Ford Cutting Salaried Jobs
Ford expects to cut 5 percent off its North American salaried job positions by October 1, 2005 and 10 percent of its use of agency and purchased services as of July 1 (which, at press time, is a week away). Salaried managers worldwide will also have to forego their bonuses this year, and (as of July 1) will have to do without the company's 401(k) matching grant. Workers overseas may also be faced with unspecified cost-cutting measures
This news comes within the context of lower-than-expected vehicle sales and supplier challenges in North America; higher first-quarter earnings guidance due to lower taxes and strong results from Ford's financial arm, Ford Motor Credit; and reduced earnings guidance of $1 to $1.25 for the entire year, down from $1.25 to $1.50.
Also, Ford announced an S-1 filing for Hertz, a step toward an initial public offering of a portion of the rental car company. Should an IPO actually happen, then Ford says it would divest itself of all its holdings in Hertz. But while Ford is inclined to spin-off Hertz, it has signed a Memorandum of Understanding with Visteon that would essentially lead to Ford's partial reabsorption of its giant supplier in the hopes that it will reinvigorate Visteon
GM Sales Explode, Ford and Chrysler Bursting to FollowSet ablaze by General Motors' employee discount for everyone program, consumers flew to GM dealers to snatch up more than half a million new cars and trucks between June 1 to July 5. The frenzy amounted to a 47 percent boost in sales for the automaker. Burning to replicate GM's success, Ford and Chrysler have implemented similar programs. Not eager to cool its jets, GM extended its program to August 1, at the time of this writing. The discounts do not apply to all vehicles and amount to a few percentage points off from invoice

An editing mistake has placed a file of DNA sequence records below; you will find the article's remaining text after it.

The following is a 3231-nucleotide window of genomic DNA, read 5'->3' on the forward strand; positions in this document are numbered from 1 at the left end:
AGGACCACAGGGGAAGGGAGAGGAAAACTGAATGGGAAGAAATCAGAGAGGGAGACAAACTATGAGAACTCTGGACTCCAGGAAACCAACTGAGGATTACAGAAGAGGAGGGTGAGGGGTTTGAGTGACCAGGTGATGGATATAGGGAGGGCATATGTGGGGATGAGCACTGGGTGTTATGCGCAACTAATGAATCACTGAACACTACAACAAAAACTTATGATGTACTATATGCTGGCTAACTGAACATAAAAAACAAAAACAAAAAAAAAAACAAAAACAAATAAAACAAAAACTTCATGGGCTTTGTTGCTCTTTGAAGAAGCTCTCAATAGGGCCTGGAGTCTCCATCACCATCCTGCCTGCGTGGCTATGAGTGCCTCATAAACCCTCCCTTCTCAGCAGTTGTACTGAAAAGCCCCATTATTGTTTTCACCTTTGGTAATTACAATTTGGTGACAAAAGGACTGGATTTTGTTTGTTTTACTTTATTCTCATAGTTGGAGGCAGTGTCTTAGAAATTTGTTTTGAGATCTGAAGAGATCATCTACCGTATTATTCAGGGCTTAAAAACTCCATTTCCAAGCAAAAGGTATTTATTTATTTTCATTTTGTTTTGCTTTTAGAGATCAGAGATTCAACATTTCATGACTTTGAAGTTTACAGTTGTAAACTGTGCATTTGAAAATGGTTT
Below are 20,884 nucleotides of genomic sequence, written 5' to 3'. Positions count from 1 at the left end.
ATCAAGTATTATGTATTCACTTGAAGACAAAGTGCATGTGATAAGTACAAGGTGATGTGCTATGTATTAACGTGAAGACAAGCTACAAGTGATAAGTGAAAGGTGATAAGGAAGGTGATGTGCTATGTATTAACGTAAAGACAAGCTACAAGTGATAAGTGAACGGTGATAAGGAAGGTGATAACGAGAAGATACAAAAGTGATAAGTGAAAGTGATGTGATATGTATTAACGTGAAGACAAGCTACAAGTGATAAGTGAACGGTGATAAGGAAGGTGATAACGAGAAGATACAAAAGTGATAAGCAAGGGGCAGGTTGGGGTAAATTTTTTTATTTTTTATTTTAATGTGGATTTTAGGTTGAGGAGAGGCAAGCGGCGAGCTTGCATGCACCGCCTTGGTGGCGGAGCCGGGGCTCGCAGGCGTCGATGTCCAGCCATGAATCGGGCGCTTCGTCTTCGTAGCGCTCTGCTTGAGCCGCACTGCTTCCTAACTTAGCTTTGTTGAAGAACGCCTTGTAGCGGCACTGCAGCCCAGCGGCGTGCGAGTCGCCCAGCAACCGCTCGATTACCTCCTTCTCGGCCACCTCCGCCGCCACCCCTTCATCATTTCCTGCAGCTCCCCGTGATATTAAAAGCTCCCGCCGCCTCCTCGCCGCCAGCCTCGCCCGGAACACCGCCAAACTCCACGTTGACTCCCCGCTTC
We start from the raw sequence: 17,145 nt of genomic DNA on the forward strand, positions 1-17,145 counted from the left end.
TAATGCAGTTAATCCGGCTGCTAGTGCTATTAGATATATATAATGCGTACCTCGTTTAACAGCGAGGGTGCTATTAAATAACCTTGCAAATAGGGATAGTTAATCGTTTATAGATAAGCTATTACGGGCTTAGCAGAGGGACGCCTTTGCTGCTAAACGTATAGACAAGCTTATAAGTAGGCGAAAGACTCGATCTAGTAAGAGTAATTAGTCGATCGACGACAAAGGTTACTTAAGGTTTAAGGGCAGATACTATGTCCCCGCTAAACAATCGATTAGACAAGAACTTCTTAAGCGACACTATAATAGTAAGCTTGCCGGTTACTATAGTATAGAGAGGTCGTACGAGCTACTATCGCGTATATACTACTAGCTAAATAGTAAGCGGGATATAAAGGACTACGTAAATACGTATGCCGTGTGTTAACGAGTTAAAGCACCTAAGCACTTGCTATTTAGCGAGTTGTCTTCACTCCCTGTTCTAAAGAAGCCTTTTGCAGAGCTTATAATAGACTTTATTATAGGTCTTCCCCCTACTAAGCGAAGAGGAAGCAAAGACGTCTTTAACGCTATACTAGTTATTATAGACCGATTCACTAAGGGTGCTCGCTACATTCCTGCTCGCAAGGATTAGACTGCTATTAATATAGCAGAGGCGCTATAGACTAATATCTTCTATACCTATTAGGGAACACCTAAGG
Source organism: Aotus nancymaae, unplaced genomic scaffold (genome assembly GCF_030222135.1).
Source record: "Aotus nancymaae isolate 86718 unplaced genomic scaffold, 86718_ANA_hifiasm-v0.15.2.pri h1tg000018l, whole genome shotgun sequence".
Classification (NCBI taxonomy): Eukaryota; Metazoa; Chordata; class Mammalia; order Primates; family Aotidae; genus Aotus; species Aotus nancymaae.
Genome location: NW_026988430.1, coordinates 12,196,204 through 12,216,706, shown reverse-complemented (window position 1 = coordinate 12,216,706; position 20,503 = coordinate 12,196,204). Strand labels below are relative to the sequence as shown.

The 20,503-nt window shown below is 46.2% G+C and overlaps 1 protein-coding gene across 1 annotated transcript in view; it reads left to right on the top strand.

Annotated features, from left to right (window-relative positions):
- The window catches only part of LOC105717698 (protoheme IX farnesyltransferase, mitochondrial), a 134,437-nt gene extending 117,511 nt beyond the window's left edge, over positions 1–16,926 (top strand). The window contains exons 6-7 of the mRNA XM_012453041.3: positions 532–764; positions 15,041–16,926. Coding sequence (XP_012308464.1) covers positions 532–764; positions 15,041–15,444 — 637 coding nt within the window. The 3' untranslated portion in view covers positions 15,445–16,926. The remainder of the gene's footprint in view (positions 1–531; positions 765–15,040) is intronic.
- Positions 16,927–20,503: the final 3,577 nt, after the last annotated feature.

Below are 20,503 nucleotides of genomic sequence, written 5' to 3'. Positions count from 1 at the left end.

We slipped in the Audio Overload story on page 208 of Issue No. 9. We wrote that Bobby Hillgaertner was the owner of Audio Nutz in Ocklawaha, Florida. Bobby does not own the shop. His cousin Steven Head is sole owner of the audio/video superstore.
SEMA teamed with automakers to convince sympathetic U.S. senators to quash an amendment to an energy bill that would have sought a 40-percent reduction to oil imports by 2025. According to SEMA, its opposition stems from the suspicion that this amendment was a backdoor attempt to significantly raise the CAFE (corporate average fuel economy) standards for cars and light trucks over the next 20 years. SEMA points to provisions in the legislation that it says already require the U.S. government to find ways to cut the nation's oil demand by 1 million barrels per day by 2015. SEMA and the automakers would prefer that the NHTSA (National Highway Traffic Safety Association) and not Congress set CAFE standards, citing the NHTSA's expertise in taking into account the impact on jobs, safety, consumer choice, technology, and other factors.
CAFE standards were put into place after the oil shocks of 1973 and 1974, establishing a minimum average mileage per gallon for almost every vehicle class. As of 2004, the CAFE for two-wheel-drive compact pickups is 20 mpg, in 1984 (the first year standards were established for light trucks) it was 27.2. Four-wheel-drive small pickups no longer have a standard. CAFE standards for two-wheel-drive large pickups were 19.1 in 1984 but as of 2004 were 20.6. Four-wheel-drive large pickups had a CAFE of 18.5 in 1984 and 18.8 in 2004.
The federal government has been under pressure from various interests to increase CAFE standards as pickups and SUVs have transformed from farm haulers to daily drivers and have hit the road in vast numbers. Now, light trucks (a term that includes passenger and cargo vans, pickups, SUVs, and other vehicles) comprise 52.7 percent of the nation's light-duty fleet, up from 9.8 percent in 1979. Compare the CAFE standards of 19.1 for a large pickup to the current 29.1 for a new passenger car. Advocates for increased fuel economy would like to close that gap in light of the increase of comparatively less efficient pickups on the road. Meanwhile, SEMA, automakers, and other groups would rather mitigate the implementation of regulations that can be very costly to meet.